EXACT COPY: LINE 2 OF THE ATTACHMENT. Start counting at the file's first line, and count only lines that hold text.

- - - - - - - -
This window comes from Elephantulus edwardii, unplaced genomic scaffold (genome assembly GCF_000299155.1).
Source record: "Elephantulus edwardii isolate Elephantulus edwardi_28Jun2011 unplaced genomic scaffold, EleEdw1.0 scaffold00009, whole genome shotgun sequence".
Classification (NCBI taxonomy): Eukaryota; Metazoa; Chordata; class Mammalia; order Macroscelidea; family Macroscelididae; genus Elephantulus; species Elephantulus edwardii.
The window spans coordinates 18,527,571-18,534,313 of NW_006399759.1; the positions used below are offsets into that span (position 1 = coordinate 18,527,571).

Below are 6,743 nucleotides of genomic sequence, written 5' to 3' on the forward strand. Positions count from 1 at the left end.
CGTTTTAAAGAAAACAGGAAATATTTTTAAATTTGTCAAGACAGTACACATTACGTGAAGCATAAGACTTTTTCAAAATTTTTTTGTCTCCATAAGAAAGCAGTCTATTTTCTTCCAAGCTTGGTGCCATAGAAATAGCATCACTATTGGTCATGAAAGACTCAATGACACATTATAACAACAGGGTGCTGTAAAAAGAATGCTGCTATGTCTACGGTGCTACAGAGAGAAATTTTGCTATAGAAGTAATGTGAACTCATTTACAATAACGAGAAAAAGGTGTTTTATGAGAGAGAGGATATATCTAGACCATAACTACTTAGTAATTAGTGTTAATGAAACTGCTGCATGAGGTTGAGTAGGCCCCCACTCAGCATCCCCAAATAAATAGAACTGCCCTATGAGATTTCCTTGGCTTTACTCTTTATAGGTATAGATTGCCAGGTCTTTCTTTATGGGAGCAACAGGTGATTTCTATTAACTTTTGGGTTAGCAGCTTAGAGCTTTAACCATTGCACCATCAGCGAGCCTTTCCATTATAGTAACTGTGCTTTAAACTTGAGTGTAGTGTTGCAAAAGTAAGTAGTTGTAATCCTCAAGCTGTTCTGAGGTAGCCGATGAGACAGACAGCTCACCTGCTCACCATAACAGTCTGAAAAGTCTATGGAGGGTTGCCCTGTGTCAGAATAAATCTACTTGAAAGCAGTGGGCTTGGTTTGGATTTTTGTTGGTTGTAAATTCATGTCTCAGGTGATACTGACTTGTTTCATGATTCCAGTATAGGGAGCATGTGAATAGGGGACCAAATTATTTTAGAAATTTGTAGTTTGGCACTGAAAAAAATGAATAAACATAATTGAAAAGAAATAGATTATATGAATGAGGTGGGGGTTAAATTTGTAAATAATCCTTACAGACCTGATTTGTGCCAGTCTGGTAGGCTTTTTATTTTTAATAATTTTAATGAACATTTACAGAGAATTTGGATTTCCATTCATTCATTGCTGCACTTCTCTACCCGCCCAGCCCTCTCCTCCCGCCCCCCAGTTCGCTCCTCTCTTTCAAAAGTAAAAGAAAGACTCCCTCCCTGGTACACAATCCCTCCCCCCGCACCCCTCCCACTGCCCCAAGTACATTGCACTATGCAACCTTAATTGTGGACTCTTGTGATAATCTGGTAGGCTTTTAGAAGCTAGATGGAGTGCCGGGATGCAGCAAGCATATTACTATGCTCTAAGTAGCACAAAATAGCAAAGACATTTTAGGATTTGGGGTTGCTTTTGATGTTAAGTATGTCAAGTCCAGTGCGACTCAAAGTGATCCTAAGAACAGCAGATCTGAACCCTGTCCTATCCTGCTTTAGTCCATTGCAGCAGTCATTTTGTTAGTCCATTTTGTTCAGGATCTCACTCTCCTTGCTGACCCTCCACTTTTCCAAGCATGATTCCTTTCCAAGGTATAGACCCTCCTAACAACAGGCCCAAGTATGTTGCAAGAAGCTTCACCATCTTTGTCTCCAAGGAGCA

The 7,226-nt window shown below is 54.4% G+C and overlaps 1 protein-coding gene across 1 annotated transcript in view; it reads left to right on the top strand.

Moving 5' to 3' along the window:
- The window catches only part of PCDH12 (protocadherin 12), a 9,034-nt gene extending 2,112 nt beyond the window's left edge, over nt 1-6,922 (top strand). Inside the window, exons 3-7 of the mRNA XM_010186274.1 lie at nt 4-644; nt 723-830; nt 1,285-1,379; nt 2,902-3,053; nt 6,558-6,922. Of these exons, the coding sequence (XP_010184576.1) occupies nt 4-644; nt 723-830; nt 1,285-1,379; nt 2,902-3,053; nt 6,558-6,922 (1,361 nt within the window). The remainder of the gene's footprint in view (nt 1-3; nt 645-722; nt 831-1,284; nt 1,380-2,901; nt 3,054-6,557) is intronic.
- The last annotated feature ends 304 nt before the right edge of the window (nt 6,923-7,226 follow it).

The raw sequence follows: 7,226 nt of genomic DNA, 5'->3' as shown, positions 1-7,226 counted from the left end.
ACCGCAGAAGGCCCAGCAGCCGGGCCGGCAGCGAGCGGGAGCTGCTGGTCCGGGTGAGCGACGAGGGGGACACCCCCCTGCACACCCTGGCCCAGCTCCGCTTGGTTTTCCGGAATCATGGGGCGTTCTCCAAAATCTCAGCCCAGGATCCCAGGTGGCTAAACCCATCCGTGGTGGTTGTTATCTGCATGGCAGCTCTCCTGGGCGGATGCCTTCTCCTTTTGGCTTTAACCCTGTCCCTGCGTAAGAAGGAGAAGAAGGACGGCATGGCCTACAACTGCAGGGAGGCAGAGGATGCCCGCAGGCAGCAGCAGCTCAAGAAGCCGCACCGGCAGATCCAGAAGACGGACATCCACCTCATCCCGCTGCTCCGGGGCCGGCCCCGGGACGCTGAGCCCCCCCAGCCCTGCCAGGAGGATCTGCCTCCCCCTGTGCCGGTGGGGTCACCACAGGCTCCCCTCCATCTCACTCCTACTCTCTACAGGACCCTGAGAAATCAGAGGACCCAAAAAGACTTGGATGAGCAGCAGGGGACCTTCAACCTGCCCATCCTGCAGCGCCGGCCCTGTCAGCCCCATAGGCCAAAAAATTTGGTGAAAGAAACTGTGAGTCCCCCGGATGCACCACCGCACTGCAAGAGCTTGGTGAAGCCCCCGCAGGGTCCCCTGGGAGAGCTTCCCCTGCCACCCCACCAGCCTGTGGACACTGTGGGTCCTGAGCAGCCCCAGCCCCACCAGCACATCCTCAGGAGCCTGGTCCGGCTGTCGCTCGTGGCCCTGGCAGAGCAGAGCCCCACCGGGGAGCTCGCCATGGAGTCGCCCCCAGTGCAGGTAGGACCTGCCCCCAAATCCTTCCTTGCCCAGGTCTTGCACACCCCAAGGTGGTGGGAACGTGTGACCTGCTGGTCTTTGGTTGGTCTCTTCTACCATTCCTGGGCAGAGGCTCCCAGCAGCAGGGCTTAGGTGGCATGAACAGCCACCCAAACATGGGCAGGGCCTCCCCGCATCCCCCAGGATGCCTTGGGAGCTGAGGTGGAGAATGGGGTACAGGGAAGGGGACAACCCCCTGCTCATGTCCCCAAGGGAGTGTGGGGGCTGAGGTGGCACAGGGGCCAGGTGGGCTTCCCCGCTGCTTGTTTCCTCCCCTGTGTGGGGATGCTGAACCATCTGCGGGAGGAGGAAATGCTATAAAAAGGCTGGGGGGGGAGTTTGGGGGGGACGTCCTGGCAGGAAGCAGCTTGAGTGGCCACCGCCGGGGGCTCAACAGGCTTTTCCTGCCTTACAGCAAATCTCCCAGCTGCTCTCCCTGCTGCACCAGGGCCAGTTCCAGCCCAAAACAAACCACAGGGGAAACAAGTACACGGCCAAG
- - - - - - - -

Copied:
Source record: "Elephantulus edwardii isolate Elephantulus edwardi_28Jun2011 unplaced genomic scaffold, EleEdw1.0 scaffold00009, whole genome shotgun sequence".